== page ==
Saturday, 23rd September 2023

Buhari’s health, Osinbajo’s acting presidency and Yoruba unity

By Sunny Ogefere, Muyiwa Adeyemi (Ibadan) and Seye Olumide
22 February 2017   |   4:28 am
Obviously, the Yoruba people that make up the South West region of Nigeria are not happy with the political set up in the country.

Nigeria’s Vice President Yemi Osinbajo

Obviously, the Yoruba people that make up the South West region of Nigeria are not happy with the political set up in the country.

They did not bargain for what is playing out presently, particularly at the centre, having expended enormous resources to ensure that the ruling All Progressives Congress (APC) displaced the Peoples Democratic Party (PDP) in the 2015 general elections.

Apart from the absence of the desired infrastructure overhaul in the region, the people have been disappointed that Asiwaju Bola Tinubu who undoubtedly is their leader politically has been more or less rubbished by the powers that have held sway in the presidency.

More disturbing is the attempt to foist a new set of political leadership on them by the northern oligarchy, who controls the presidency.

This has set the agitated minds in the region thinking provoking grumblings and open complaint by individuals and groups like Governor Ayo Fayose of Ekiti state, Chief Ayo Adebanjo, Chief Ebenezer Babatope; the Yoruba socio-cultural organisation, Afenifere, Oodua Peoples Congress (OPC) to mention but a few.

In addition, groups such as Yoruba Patriots Movement (YPM) emerged galvanizing Yorubas and stakeholders in the region, irrespective of political leanings, to forge a common front ahead of 2019 elections.

Most recently, the medical vacation of President Muhammadu Buhari and the thrust of the nation’s governance upon the Vice President, Prof. Yemi Osinbajo, have unveiled a whole lot of developments with more nocturnal meetings and groupings in the region aimed at fortifying their power base and enhancing their interest in the federation.

This was underscored by the purported pressures on Osinbajo to resign by forces believed to be those working for the interest of the northern oligarchy, which out of fear were determined to avoid the same scenario that led to the emergence of then vice president Goodluck Jonathan as president following the demise of President Umaru Musa Yar’Adua.

Unlike the previous occasions when Osinbajo acted for Buhari, this time around, there is a remarkable difference in the personality, carriage and governance style of the acting president.

Osinbajo’s presidential mien and candor represent a drastic departure from the old order of unreceptive and despotic domineering stance of the North.

President Muhammadu Buhari. PHOTO: LUCY LADIDI ELUKPO.

He presents a glimmer of hope that after all something good can still come out of the APC; in about three weeks the acting president has exuded a confidence that few ever imagined could come from him.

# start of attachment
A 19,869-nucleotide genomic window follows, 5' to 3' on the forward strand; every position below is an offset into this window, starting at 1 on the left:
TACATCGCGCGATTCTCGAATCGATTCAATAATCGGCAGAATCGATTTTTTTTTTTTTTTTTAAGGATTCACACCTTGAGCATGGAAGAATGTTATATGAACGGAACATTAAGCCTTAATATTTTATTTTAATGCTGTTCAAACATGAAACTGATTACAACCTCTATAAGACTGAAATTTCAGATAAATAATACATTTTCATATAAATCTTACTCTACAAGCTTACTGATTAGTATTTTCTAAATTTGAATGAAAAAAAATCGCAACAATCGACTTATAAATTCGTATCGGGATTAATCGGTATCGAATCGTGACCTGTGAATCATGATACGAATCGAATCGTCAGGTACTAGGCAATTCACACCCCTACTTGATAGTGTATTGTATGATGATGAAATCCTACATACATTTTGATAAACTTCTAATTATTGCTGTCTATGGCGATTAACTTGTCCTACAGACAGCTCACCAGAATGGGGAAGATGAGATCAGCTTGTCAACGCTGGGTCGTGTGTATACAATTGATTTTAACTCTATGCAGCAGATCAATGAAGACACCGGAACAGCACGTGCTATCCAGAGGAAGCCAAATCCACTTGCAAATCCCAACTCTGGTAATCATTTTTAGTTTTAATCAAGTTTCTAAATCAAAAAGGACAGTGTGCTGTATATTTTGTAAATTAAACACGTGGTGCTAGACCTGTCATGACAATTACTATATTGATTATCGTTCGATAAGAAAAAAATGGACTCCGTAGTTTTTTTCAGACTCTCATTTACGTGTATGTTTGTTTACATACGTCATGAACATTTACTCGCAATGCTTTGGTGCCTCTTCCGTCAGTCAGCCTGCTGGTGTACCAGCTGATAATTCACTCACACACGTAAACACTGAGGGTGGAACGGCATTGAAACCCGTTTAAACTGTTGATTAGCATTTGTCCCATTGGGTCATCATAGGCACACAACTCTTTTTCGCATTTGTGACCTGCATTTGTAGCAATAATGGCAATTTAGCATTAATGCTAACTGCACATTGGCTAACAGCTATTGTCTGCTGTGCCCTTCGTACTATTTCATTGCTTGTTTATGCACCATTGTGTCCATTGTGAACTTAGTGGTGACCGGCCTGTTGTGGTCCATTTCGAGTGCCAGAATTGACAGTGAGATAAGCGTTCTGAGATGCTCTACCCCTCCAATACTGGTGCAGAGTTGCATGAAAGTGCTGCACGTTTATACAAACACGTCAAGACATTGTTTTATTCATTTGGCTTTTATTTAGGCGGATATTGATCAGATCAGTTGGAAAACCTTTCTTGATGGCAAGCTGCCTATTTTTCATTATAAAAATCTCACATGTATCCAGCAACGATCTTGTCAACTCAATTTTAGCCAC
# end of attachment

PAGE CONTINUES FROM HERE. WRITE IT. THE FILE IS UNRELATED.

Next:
For once Nigerians saw the presidency exhibit a ‘human face’ in governance when critics and those opposed to government policies were received with warmth.

For instance, Nigerians were proud to see a civil authority (Osinbajo) receive labour leaders protesting against the harsh economic policies of the government, with an uncanny calmness and gentility.

They were neither chased away by aggressive, stern-looking gun totting security agents nor some drab low-ranking inconsequential official sent to address them midway to their terminal point.

These indeed are interesting times. Obviously, Osinbajo is telling Nigerians ‘loud and clear’ that he can step into the shoes of Mr. President without qualms, if the need arises.

In actual fact, political pundits are beginning to consider him fit and proper to represent the South West whenever the presidential pendulum swings back to the region.

The confidence with which he presided over the affairs of governance this time around is amazing; the gait, the visit made to different locations, the tactful response to issues, wow, this is a new improved Osinbajo,” a member of the Congress for Progressive Change (CPC) group of the APC stated.

Sources claimed that stakeholders might have met with him and reassured him that the region was behind him and so he should be bold and assertive as long as he was taking the right and lawful actions.

Since the news of the Buhari’s ill health, there have been political realignments across the country. Curiously, the South West, which has been politically divided, appears to be moving towards unity with the two well attended different political gatherings in Ibadan, the capital city of the Old Western Region recently, and the gatherings of the region’s governors in Ekiti State

The three political gatherings indicated far beyond what was discussed and released to the public. An insider said the meetings were actually organised to deliberate on the future of the region in the Nigeria context given the political happenings.